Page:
The Reformed Psalmody in the American Colonies.

1. The Huguenot Psalmody, of Coligny’s colonies, and of New Amsterdam, connects American psalmody with the fountain head. The Genevan Psalter in America. The barrier of language confines it to narrow limits.

2. The Pilgrim Psalmody, at Plymouth and Salem. Ainsworth’s Booke of Psalmes set to the Genevan melodies. It merges (1667, 1692) in the Puritan psalmody.

3. The Puritan Psalmody (1629), an extension of that current in Church of England. Sternhold and Hopkins. The Puritan yearning for “purity” brings about beginnings of an American psalmody. The Bay Psalm Book, 1640: characteristics and Presbyterian use. Musical rendering.

4. The Dutch Psalmody. The Colonists’ Psalter (Dathen’s) a translation of Marot and Beza’s with the original Genevan music. Dutch characteristics. Attempt to preserve them in English Psalter of 1767. The Psalms and Hymns of 1789. The “Rule of Dort” and organization of R. P. D. Church as a hymn-singing church.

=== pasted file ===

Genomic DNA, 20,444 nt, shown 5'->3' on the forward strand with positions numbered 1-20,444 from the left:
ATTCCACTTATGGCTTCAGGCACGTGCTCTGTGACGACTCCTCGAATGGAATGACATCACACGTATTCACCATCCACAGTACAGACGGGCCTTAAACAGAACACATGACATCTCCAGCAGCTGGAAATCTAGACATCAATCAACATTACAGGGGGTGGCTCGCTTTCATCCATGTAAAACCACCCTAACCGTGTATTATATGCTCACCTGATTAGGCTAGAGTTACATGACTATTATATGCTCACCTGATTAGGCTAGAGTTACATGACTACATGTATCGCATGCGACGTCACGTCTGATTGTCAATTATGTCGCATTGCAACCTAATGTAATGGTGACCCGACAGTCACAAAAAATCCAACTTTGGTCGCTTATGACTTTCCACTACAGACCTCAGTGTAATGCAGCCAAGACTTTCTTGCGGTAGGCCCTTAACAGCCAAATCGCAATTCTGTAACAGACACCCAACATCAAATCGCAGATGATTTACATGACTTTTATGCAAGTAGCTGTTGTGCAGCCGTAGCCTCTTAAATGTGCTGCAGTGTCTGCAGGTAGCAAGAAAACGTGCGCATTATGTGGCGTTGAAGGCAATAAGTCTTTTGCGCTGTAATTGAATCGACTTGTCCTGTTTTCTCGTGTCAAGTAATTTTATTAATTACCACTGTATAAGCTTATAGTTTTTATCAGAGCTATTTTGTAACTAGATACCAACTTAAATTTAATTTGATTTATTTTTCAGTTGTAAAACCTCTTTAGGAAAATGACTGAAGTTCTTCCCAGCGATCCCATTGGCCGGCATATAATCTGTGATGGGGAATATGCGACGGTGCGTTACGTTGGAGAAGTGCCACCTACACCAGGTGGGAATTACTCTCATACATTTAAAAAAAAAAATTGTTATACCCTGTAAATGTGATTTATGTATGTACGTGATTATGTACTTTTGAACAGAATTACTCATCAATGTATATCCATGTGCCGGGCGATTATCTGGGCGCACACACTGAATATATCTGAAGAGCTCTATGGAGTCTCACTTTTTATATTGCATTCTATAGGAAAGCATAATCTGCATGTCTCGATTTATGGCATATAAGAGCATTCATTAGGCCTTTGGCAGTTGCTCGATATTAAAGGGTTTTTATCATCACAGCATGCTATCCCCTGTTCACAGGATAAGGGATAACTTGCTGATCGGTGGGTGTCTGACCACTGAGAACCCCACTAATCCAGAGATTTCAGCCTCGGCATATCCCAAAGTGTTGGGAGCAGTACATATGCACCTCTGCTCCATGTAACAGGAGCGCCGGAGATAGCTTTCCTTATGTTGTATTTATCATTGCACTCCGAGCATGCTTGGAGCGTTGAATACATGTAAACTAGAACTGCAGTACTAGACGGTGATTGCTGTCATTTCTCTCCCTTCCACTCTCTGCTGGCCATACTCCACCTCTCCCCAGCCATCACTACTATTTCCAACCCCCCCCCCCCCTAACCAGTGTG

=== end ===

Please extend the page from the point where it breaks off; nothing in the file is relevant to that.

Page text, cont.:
5. The Scotch-Irish Psalmody. Rous’s Version. The meagre musical equipment. Proportions of immigration elevate Rous into commanding position. The status of “the subject matter of praise” originally and under the Adopting Act.

The Reformed Psalmody in the American Presbyterian Church.

1. The Change in the type of Psalmody. Influence of the Great Awakening on psalmody. Whitefield’s part. Isaac Watts and his work. Early use of his Psalms Imitated. New York Controversy, 1744. Status as to (a) church control of psalmody; (b) subject matter of praise. The introduction of Watts slowly proceeding and always supported by Synod. The Second Church of Philadelphia case. Synod’s position.

2. The Psalmody a cause of division and controversy. Effects of Revolution in worship: low estate of psalmody. Presbyterian union and a proposed new version (1785). Barlow’s Revision of Watts, 1787. The question of hymns. The Psalmody Controversy: in Virginia, North Carolina, Kentucky.

3. The Church as a Hymn-singing Church. The Directory of Worship, 1788. Reformed Psalmody passes over to the minor Presbyterian bodies. Attempts to conserve metrical psalmody. The first hymn books. Matter of Church control. Psalm singing practically banished. Efforts to restore it. Concluding reflections.